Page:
There are other nuances in the RMD rules such as potential exceptions for those who are employed and 70 ½ or older. Please feel free to contact me with any questions concerning taking your RMD.

Old Year, New Plan

old-year-new-planThe end of the year signals deadlines and also new beginnings. It’s a great time to reflect on what financial moves you made this year, and those that need to be put in place for next year. You still have time to make changes before the December 31st deadline:

  1. Max Out the 401K. If you haven’t contributed the full amount allowed into your account, you can still defer your last paychecks.
  2. Review your Insurance Coverage. If you’re employed, you need to make the new elections or changes before the end of the calendar year. In addition to insurance through your employer, review personal insurance on your property and risk insurance(s) you may carry outside of your employer such as long term care, disability, etc.
  3. Review your portfolio and rebalance. Meet with me to review all of your investment accounts and rebalance if necessary. You may need to make a contribution this year in order to offset income for 2015 (Discuss tax planning with your tax professional).
  4. Take advantage of tax benefits for this year (home improvement, donations, etc). Visit with your tax professional for information on what is deductible for 2015, and keep receipts ready for filing.
  5. Review all of your Beneficiary information on all securities related accounts, insurance policies, and will or trust documents. There is no deadline, but since you’re in review mode, you can add this to your ‘old year, new plan’ list.

Changes in Social Security Filing For Couples

changes-in-social-security-filing-for-couplesAs part of the recent Congressional budget bill, the popular couples Social Security claiming strategy, ‘file and suspend with a restricted application‘ , will end after April 30, 2016. The strategy works like this:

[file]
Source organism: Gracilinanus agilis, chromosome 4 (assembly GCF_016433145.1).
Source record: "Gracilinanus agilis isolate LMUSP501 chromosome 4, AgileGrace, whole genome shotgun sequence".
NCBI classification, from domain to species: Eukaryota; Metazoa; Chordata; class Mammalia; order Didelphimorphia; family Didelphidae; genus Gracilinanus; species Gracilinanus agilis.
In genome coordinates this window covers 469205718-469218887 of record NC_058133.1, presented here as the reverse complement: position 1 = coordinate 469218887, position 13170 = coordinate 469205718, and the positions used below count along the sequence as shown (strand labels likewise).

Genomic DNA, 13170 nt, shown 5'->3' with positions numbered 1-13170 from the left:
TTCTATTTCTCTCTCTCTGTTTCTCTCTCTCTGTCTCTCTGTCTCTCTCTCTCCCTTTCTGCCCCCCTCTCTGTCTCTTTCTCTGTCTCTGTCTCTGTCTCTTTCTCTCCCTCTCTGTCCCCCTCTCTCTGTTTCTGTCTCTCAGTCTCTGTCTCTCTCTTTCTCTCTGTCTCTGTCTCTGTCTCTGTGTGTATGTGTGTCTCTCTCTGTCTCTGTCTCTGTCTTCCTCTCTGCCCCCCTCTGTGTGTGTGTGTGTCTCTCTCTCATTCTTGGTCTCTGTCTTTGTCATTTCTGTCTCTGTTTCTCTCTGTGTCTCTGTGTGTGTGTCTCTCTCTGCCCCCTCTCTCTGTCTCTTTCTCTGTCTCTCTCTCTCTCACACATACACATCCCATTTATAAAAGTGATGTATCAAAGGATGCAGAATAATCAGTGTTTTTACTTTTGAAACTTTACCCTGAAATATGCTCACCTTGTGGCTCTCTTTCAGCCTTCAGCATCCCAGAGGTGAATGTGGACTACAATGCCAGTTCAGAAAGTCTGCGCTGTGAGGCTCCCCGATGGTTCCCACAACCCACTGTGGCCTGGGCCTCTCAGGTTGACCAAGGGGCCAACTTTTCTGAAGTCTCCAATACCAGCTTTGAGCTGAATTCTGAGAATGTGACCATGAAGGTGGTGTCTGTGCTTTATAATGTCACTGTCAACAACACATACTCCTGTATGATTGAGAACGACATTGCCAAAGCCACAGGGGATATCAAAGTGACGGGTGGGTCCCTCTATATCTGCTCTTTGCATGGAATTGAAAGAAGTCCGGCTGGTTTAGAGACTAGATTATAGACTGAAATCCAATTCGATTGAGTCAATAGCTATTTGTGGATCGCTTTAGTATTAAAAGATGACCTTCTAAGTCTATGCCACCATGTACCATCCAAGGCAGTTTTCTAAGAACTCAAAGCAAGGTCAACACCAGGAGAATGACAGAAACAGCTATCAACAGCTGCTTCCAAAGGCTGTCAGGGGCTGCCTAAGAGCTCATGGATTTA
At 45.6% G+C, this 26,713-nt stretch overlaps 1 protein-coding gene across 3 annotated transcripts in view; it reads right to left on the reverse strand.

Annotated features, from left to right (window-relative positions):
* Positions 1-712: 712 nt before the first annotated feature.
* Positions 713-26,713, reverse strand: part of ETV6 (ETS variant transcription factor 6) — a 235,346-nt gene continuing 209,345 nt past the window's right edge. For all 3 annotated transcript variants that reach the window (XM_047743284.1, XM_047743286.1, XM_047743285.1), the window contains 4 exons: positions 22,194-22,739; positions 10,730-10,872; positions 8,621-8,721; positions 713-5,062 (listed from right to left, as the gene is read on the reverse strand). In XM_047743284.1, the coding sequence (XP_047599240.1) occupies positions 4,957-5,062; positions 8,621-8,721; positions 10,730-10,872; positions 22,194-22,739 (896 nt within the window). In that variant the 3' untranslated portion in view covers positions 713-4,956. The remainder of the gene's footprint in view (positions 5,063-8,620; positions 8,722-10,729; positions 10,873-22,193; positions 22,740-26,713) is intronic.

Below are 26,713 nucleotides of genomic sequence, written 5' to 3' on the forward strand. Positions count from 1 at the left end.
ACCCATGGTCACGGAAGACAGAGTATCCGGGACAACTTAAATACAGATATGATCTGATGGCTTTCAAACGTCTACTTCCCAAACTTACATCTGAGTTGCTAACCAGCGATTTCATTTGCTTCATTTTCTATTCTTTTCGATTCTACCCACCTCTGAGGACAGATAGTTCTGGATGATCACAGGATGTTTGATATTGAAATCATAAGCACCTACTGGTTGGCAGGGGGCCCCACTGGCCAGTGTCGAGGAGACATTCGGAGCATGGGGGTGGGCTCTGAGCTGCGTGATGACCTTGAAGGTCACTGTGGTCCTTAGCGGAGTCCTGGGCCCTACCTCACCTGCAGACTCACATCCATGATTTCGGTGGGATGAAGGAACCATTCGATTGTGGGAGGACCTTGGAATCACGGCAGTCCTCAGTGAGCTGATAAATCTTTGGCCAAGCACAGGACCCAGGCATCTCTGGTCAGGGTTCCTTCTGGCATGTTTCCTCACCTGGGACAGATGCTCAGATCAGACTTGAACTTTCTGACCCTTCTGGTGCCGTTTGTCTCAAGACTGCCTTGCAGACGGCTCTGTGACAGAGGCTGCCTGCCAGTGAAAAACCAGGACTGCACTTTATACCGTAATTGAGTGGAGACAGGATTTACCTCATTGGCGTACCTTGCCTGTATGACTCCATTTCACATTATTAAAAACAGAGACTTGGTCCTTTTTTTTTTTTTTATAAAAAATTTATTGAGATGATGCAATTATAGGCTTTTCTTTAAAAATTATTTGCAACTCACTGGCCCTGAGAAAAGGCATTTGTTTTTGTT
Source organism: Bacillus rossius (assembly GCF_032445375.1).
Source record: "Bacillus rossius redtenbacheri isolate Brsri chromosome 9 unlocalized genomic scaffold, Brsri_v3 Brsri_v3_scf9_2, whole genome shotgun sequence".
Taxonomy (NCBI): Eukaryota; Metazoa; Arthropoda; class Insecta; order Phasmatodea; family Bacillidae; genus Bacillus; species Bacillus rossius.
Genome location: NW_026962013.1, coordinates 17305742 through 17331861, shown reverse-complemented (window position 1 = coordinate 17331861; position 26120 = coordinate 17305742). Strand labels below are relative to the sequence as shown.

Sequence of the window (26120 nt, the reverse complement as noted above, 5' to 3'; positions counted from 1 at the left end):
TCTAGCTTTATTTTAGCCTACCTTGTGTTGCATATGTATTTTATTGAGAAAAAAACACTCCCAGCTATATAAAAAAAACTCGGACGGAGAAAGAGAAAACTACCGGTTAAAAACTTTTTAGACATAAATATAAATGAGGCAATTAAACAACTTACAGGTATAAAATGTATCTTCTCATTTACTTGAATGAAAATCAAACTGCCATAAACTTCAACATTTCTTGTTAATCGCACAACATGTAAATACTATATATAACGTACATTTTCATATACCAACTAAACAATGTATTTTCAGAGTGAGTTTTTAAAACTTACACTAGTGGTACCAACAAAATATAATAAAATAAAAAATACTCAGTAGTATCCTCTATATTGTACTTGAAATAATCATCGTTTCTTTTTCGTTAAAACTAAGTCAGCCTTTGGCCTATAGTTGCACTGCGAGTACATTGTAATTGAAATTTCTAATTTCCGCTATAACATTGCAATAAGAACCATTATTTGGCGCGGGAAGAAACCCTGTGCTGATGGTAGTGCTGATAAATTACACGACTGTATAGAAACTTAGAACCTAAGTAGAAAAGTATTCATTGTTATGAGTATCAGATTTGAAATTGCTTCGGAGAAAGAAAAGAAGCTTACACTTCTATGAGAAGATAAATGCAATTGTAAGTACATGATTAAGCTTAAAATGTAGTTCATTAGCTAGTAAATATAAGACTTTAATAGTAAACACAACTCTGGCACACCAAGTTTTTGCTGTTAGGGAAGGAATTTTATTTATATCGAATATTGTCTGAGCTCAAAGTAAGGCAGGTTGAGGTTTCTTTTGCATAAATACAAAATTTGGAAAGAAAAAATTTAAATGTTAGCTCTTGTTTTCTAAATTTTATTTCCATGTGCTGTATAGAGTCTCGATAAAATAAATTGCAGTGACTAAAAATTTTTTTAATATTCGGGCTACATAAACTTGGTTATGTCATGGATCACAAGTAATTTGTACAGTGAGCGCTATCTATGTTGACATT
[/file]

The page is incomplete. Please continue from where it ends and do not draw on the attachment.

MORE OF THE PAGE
One spouse files for their benefit once they reach their full retirement age (FRA) and then suspends their benefit. This allows their benefit to continue to grow to age 70. Once the other spouse reaches their FRA they file a restricted application in order to receive a spousal benefit based on the other spouse’s earnings record. Their own benefit continues to grow until age 70 when they can switch to their own benefit if it is higher.

For couples already doing this there will be no changes. Those who will have reached their FRA by April 30, 2016 can still execute this before the deadline. After April if one spouse were to suspend their benefit, it would suspend benefits for anyone receiving a benefit from the spouse’s earnings record.

For those born in 1953 or earlier the ability to file a restricted application for spousal benefits will still be there as long as the other spouse is actually receiving a benefit.

These new rules will have an impact on couples who may have been planning to execute this claiming strategy (that can throw off $35,000 to $60,000 or more during the four years from the spouse’s FRA) to age 70. In addition, divorcees who might have wanted to claim a benefit from their ex’s earnings record may be impacted. Widows and widowers will not see any impact in terms of collecting a survivor’s benefit.

If you would like to discuss your Social Security options or have retirement planning questions in this new environment please contact me.